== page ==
Middle school robotics team takes design to the next level with Autodesk Inventor


A middle school robotics team in Michigan is discovering the power of 3D modeling with help from Autodesk Inventor software. Led by a parent with no previous engineering experience, the team uses the software to visualize concepts, build 3D models, test prototypes virtually, and 3D print parts. This middle school team is bringing their ideas to life, learning CAD, and getting inspired to pursue careers in engineering. The end result is a fully functional robot that is ready for competition happening across the globe.

Starting from zero

Matt Bombich had served as a police officer, worked in the crime lab, joined the bomb squad, and was even a morgue photographer. So when his middle-school-aged son asked him to lead the after-school robotics program, he was mostly confused.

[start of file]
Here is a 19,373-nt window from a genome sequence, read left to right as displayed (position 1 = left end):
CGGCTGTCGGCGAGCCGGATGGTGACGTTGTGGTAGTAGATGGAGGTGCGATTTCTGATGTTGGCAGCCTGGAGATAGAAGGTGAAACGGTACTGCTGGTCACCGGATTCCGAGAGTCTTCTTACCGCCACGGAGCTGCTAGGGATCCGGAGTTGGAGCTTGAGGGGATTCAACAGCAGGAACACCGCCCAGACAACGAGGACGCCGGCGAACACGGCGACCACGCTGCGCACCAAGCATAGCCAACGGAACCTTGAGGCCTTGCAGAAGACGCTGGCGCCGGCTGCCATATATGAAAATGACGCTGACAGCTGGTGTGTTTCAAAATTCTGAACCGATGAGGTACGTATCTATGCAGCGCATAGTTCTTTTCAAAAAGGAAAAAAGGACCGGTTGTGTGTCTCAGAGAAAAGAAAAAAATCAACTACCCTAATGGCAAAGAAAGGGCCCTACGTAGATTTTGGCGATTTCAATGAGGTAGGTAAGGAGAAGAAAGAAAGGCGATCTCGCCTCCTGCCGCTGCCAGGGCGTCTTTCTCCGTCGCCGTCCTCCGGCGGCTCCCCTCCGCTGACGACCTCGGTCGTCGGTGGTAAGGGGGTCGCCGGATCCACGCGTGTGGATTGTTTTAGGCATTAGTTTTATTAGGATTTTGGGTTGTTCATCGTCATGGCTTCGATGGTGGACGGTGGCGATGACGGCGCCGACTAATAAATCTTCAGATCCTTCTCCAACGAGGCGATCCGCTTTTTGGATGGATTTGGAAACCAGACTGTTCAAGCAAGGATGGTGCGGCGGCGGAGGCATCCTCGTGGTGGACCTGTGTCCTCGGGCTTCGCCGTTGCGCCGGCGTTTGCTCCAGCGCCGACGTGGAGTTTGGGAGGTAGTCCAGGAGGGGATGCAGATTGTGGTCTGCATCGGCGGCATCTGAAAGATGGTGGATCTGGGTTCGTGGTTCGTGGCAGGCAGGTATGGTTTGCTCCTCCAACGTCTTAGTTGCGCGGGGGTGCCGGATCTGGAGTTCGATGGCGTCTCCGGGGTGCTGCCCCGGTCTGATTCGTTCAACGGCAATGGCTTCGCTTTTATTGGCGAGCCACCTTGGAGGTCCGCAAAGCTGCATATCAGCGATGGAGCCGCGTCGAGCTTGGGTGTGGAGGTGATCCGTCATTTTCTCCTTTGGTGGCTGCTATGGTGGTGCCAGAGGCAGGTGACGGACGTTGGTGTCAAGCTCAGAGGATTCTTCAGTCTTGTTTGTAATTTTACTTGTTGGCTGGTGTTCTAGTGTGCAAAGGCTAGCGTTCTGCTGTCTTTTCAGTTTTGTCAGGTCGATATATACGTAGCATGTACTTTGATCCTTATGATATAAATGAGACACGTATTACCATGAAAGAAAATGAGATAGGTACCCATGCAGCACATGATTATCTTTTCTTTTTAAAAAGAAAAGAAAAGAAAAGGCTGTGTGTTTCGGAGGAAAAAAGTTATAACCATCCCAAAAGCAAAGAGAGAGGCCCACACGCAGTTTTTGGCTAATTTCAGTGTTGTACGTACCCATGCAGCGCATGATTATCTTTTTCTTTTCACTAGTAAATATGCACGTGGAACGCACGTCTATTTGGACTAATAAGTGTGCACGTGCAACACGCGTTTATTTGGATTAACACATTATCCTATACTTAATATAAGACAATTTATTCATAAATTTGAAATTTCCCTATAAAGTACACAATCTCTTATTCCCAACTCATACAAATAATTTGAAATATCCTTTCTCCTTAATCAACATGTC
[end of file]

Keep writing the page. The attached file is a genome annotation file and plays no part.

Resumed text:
Vicksburg Control Freaks team leader Matt Bombich and his son

“I told him I didn’t know a single thing about robotics,” Bombich says. “But I jumped in anyway. And it’s been pretty great. In fact, it’s completely changed my career path.”

More on that in a bit.

For now, let’s focus on the program Bombich has been leading for more than a decade. It comes from For Inspiration of Science and Technology (FIRST), a global nonprofit that sponsors team-based robotics programs to advance education in STEM and prepare young people for the future.

FIRST is a global nonprofit organization that prepares young people for the future.